Gary Becker

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Gary Stanley Becker (born December 2, 1930) is an American economist and a Nobel laureate. Born in Pottsville, Pennsylvania, Becker earned a B.A. at Princeton University in 1951 and a Ph.D. at the University of Chicago in 1955. He taught at Columbia University from 1957 to 1968, and then returned to The University of Chicago, where he holds joint appointments with the departments of economics, sociology, and the Booth School of Business. Becker is a founding partner of The Greatest Good, a business and philanthropy consulting company. Becker won the John Bates Clark Medal in 1967, was awarded the Nobel Memorial Prize in Economic Sciences in 1992, and received the United States' Presidential Medal of Freedom in 2007.[1]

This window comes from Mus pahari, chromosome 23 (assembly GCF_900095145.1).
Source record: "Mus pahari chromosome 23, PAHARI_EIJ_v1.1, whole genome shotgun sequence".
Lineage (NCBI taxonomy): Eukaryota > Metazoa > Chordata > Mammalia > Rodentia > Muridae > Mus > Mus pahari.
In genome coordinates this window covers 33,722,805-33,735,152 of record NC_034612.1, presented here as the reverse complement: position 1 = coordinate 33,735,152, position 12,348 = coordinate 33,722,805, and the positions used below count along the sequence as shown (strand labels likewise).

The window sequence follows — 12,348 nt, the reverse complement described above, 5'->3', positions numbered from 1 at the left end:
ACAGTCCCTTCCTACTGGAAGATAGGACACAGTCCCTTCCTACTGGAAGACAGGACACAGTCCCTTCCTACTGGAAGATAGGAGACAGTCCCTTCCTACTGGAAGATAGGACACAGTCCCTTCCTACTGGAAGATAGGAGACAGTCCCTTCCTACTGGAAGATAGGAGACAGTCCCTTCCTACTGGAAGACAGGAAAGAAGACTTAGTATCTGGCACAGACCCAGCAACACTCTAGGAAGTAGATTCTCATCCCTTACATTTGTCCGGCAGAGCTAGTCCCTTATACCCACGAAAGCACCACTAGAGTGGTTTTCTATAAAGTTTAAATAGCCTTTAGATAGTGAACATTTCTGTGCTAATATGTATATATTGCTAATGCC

Becker was one of the first economists to branch into what were traditionally considered topics belonging to sociology, including racial discrimination, crime, family organization, and drug addiction (see Rational addiction). He is known for arguing that many different types of human behavior can be seen as rational and utility maximizing. His approach can include altruistic behavior by defining individuals' utility appropriately. He is also among the foremost exponents of the study of human capital. Becker is also credited with the "rotten kid theorem". He is married to Guity Nashat, a historian of the Middle East whose research interests overlap his own.[2]

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